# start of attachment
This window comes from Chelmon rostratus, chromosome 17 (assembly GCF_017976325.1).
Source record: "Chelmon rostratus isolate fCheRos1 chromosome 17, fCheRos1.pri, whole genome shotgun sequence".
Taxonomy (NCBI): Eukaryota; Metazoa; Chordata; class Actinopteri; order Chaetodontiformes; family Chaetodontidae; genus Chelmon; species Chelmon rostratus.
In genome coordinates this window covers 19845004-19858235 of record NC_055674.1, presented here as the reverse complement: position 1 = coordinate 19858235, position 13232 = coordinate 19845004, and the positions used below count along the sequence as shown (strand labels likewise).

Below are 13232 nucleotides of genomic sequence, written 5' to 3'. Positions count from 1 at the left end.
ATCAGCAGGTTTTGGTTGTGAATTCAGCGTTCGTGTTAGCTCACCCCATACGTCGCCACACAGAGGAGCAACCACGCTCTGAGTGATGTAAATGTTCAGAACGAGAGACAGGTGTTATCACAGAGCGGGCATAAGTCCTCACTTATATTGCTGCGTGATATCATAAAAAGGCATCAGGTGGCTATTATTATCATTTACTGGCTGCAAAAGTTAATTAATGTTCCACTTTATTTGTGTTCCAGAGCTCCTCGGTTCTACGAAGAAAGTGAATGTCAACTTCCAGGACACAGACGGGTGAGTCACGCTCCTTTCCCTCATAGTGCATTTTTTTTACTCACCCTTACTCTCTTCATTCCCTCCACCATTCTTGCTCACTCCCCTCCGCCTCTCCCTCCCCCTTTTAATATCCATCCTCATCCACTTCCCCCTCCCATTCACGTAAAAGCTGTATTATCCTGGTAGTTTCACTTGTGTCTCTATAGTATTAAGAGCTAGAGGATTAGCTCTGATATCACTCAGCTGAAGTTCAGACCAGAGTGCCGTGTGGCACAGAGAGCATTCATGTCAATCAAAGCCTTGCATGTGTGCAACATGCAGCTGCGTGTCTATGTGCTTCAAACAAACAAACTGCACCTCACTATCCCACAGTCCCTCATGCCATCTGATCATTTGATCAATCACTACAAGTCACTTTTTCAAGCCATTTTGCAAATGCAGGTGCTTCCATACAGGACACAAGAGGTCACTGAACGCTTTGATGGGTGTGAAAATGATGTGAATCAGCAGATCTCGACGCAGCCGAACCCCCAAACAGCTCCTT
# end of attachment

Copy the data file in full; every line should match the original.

This window comes from Chelmon rostratus, chromosome 17 (assembly GCF_017976325.1).
Source record: "Chelmon rostratus isolate fCheRos1 chromosome 17, fCheRos1.pri, whole genome shotgun sequence".
Taxonomy (NCBI): Eukaryota; Metazoa; Chordata; class Actinopteri; order Chaetodontiformes; family Chaetodontidae; genus Chelmon; species Chelmon rostratus.
In genome coordinates this window covers 19845004-19858235 of record NC_055674.1, presented here as the reverse complement: position 1 = coordinate 19858235, position 13232 = coordinate 19845004, and the positions used below count along the sequence as shown (strand labels likewise).

Below are 13232 nucleotides of genomic sequence, written 5' to 3'. Positions count from 1 at the left end.
ATCAGCAGGTTTTGGTTGTGAATTCAGCGTTCGTGTTAGCTCACCCCATACGTCGCCACACAGAGGAGCAACCACGCTCTGAGTGATGTAAATGTTCAGAACGAGAGACAGGTGTTATCACAGAGCGGGCATAAGTCCTCACTTATATTGCTGCGTGATATCATAAAAAGGCATCAGGTGGCTATTATTATCATTTACTGGCTGCAAAAGTTAATTAATGTTCCACTTTATTTGTGTTCCAGAGCTCCTCGGTTCTACGAAGAAAGTGAATGTCAACTTCCAGGACACAGACGGGTGAGTCACGCTCCTTTCCCTCATAGTGCATTTTTTTTACTCACCCTTACTCTCTTCATTCCCTCCACCATTCTTGCTCACTCCCCTCCGCCTCTCCCTCCCCCTTTTAATATCCATCCTCATCCACTTCCCCCTCCCATTCACGTAAAAGCTGTATTATCCTGGTAGTTTCACTTGTGTCTCTATAGTATTAAGAGCTAGAGGATTAGCTCTGATATCACTCAGCTGAAGTTCAGACCAGAGTGCCGTGTGGCACAGAGAGCATTCATGTCAATCAAAGCCTTGCATGTGTGCAACATGCAGCTGCGTGTCTATGTGCTTCAAACAAACAAACTGCACCTCACTATCCCACAGTCCCTCATGCCATCTGATCATTTGATCAATCACTACAAGTCACTTTTTCAAGCCATTTTGCAAATGCAGGTGCTTCCATACAGGACACAAGAGGTCACTGAACGCTTTGATGGGTGTGAAAATGATGTGAATCAGCAGATCTCGACGCAGCCGAACCCCCAAACAGCTCCTT